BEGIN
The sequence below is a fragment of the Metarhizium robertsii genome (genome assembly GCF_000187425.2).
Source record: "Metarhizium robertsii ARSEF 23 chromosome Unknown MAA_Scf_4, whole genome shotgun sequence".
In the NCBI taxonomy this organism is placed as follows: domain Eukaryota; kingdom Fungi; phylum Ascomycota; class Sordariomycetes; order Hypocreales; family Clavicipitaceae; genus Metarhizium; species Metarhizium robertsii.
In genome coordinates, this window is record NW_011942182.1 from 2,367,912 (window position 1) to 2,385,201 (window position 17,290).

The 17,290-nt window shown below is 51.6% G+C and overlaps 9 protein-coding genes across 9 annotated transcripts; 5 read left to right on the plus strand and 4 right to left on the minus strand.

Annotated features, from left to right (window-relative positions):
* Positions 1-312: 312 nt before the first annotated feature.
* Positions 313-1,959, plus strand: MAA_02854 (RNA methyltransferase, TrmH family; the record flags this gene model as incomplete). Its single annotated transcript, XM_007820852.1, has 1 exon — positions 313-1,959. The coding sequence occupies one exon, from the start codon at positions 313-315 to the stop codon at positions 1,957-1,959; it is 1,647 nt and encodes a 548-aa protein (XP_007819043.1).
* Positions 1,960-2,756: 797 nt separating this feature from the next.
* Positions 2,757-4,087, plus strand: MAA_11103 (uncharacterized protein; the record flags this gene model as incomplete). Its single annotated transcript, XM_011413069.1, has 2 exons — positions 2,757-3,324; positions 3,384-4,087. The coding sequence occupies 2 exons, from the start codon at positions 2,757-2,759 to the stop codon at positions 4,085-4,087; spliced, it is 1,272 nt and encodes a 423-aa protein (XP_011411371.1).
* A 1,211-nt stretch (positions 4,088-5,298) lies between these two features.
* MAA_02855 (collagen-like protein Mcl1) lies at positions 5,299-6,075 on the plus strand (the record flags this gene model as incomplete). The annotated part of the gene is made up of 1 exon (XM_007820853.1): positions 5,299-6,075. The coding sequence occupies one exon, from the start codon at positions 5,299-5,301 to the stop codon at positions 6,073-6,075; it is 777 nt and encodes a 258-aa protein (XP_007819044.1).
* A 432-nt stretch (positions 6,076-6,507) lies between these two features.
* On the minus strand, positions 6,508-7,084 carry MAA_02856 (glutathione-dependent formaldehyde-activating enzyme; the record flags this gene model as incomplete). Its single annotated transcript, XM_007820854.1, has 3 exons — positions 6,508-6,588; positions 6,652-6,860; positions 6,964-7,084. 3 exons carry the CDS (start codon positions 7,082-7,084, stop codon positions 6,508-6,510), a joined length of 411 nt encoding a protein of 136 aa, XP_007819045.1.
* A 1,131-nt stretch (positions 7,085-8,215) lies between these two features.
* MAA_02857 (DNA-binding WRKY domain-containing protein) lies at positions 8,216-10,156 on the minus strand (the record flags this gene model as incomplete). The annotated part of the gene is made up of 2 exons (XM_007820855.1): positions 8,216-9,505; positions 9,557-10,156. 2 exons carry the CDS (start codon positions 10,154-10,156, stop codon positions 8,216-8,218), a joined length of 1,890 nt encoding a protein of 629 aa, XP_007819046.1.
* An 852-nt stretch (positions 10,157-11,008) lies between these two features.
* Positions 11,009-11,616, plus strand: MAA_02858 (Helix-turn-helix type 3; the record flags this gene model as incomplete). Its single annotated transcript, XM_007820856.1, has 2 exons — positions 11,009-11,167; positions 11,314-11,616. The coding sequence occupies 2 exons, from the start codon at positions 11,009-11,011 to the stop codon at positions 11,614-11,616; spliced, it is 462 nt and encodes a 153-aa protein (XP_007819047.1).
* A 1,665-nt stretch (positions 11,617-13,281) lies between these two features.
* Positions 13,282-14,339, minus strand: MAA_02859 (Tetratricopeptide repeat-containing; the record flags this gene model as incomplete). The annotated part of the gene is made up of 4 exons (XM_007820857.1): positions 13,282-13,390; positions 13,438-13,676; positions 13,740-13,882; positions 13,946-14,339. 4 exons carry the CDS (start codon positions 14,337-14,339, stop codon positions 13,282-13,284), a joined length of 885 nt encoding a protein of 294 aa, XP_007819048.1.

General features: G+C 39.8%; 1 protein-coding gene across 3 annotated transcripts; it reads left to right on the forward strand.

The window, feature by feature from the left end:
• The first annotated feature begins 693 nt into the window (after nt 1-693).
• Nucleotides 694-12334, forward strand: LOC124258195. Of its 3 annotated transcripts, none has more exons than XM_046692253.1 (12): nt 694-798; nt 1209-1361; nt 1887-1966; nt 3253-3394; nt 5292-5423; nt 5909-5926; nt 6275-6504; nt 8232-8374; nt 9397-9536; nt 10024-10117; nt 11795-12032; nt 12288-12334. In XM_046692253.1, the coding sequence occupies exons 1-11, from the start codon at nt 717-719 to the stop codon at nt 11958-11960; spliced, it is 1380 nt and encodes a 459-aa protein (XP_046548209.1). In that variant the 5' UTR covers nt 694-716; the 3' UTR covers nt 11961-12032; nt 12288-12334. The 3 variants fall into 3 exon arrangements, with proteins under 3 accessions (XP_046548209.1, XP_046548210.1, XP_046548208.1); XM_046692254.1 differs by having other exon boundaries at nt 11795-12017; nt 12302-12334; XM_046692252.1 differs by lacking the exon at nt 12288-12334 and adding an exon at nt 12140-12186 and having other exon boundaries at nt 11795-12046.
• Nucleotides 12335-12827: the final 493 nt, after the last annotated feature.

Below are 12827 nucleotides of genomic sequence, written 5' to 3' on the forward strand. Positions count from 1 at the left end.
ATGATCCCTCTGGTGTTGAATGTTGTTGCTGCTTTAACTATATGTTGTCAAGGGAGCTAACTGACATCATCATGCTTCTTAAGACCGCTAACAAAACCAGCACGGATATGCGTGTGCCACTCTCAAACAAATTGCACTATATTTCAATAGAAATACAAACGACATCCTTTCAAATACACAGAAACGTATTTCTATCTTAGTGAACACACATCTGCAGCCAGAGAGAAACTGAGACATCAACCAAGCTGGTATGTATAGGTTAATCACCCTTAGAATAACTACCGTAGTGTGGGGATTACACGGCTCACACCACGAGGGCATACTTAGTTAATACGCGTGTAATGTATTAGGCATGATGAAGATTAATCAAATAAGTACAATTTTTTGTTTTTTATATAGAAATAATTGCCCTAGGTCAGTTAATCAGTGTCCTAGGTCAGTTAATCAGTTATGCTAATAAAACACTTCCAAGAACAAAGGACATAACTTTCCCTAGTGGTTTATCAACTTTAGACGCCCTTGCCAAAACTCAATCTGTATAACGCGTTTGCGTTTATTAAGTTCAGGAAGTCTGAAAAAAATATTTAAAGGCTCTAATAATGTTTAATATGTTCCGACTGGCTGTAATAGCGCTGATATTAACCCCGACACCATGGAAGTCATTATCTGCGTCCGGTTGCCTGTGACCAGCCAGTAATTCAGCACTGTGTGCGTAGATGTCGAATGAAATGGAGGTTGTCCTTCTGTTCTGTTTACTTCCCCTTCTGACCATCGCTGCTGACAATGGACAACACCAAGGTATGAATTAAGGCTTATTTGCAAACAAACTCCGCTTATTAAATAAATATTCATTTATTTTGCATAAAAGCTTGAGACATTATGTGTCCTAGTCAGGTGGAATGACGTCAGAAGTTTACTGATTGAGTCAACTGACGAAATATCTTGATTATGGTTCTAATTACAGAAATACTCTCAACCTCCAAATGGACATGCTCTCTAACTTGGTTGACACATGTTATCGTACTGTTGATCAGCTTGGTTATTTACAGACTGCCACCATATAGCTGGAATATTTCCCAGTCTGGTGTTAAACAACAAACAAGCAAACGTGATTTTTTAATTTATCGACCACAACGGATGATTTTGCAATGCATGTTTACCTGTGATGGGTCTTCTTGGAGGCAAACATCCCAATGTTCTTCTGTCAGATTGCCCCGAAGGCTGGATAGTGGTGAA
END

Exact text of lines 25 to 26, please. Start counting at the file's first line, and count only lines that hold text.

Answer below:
• Nucleotides 12335-12827: the final 493 nt, after the last annotated feature.

Below are 12827 nucleotides of genomic sequence, written 5' to 3' on the forward strand. Positions count from 1 at the left end.